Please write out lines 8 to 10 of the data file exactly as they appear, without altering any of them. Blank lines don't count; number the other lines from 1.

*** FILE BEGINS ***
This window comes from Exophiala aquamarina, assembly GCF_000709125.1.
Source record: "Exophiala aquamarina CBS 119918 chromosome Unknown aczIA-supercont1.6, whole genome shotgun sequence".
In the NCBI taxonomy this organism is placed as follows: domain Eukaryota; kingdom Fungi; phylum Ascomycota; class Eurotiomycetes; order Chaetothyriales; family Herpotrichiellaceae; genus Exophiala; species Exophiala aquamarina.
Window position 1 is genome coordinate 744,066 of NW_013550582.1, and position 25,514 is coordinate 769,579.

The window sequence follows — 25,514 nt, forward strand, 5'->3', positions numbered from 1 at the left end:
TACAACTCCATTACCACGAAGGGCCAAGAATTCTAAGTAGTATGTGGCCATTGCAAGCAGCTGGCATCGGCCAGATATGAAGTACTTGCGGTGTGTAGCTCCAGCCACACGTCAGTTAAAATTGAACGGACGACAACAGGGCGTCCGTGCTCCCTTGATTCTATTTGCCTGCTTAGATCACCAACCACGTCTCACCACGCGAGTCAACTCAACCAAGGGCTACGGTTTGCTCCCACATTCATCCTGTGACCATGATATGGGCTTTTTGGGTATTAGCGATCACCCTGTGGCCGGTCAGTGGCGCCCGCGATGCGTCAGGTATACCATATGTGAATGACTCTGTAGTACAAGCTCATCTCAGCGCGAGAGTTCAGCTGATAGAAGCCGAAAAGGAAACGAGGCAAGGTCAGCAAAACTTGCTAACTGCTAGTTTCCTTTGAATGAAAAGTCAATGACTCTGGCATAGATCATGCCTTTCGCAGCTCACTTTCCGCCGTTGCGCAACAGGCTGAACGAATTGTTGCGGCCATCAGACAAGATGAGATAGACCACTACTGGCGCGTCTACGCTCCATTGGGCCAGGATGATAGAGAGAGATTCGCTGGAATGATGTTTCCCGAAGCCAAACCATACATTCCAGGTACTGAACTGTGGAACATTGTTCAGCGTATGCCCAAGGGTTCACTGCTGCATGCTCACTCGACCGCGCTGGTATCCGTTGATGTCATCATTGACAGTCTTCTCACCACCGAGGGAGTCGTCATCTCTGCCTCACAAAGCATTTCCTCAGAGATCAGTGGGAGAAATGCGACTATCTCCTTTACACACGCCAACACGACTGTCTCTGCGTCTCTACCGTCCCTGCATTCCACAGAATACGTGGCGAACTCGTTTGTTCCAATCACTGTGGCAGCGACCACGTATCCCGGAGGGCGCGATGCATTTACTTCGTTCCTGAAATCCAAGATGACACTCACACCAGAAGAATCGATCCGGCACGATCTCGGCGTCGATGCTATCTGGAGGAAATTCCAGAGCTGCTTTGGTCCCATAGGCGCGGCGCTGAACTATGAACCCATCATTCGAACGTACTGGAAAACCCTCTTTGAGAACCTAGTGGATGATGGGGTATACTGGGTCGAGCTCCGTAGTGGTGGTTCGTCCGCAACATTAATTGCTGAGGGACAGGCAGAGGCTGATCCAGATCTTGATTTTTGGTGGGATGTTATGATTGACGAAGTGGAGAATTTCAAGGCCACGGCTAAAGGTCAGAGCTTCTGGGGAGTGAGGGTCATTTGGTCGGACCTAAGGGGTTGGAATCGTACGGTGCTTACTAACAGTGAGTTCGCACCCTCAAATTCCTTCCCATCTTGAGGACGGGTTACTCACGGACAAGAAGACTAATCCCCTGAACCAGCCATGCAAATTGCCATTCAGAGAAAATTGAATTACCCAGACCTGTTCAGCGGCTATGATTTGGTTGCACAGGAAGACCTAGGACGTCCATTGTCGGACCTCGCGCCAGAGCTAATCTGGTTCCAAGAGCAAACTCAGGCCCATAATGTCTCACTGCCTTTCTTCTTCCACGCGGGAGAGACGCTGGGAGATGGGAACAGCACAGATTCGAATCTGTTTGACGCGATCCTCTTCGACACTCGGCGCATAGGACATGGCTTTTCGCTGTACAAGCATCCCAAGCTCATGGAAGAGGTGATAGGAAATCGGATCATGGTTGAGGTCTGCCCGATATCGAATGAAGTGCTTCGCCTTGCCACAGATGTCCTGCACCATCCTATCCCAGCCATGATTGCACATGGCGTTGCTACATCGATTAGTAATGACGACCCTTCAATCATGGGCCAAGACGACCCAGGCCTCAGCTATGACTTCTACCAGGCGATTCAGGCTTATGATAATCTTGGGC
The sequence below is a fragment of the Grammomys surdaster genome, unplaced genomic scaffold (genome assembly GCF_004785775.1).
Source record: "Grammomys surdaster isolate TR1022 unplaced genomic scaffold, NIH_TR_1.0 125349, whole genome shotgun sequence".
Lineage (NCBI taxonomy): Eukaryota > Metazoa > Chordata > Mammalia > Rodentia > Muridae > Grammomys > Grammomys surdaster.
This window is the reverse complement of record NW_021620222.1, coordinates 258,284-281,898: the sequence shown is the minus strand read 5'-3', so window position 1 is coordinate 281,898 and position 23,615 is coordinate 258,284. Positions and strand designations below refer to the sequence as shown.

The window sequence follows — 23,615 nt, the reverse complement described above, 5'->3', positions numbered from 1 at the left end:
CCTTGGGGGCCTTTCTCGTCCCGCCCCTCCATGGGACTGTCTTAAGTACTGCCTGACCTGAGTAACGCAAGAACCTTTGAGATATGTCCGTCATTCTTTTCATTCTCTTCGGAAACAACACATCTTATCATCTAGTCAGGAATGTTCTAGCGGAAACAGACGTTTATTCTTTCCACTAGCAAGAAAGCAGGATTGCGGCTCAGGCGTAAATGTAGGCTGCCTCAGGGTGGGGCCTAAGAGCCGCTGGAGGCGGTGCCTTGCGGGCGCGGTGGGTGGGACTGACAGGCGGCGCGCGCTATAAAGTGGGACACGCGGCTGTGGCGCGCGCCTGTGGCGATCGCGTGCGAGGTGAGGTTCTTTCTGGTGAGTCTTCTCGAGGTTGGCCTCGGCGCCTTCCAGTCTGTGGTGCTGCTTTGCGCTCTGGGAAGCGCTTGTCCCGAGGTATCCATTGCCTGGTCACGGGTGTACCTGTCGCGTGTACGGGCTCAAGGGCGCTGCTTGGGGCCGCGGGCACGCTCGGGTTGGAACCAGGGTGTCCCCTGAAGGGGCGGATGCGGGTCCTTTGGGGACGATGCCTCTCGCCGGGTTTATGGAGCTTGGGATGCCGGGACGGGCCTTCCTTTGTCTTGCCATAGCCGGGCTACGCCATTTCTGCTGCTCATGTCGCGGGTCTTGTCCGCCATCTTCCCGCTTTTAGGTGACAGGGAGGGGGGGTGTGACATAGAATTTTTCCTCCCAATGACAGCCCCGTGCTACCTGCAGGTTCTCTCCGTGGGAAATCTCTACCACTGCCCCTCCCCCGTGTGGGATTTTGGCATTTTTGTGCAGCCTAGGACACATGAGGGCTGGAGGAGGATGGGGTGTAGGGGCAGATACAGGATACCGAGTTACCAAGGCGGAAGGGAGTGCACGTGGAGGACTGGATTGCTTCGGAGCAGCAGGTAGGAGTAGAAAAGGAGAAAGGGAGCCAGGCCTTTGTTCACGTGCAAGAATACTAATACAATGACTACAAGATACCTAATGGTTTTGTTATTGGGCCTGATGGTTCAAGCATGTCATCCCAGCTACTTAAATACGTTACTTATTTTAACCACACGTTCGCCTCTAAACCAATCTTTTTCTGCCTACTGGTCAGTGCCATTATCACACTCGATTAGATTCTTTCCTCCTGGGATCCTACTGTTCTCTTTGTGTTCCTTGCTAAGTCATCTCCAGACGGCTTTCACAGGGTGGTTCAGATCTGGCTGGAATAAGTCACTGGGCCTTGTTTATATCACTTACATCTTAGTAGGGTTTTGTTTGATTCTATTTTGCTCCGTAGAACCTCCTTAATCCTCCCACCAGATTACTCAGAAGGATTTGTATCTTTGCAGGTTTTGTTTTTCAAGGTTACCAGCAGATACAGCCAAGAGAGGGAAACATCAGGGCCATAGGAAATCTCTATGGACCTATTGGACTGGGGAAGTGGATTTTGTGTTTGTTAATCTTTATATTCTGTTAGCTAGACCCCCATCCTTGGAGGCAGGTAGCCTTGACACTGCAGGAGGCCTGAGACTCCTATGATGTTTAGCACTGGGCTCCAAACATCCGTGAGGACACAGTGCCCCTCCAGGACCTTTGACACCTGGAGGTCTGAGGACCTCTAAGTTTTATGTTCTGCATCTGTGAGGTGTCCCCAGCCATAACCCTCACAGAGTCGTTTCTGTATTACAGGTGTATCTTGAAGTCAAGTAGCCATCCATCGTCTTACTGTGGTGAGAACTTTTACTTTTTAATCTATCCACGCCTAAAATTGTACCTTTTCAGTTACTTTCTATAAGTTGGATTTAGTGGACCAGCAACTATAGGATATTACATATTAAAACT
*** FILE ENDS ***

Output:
Source record: "Grammomys surdaster isolate TR1022 unplaced genomic scaffold, NIH_TR_1.0 125349, whole genome shotgun sequence".
Lineage (NCBI taxonomy): Eukaryota > Metazoa > Chordata > Mammalia > Rodentia > Muridae > Grammomys > Grammomys surdaster.
This window is the reverse complement of record NW_021620222.1, coordinates 258,284-281,898: the sequence shown is the minus strand read 5'-3', so window position 1 is coordinate 281,898 and position 23,615 is coordinate 258,284. Positions and strand designations below refer to the sequence as shown.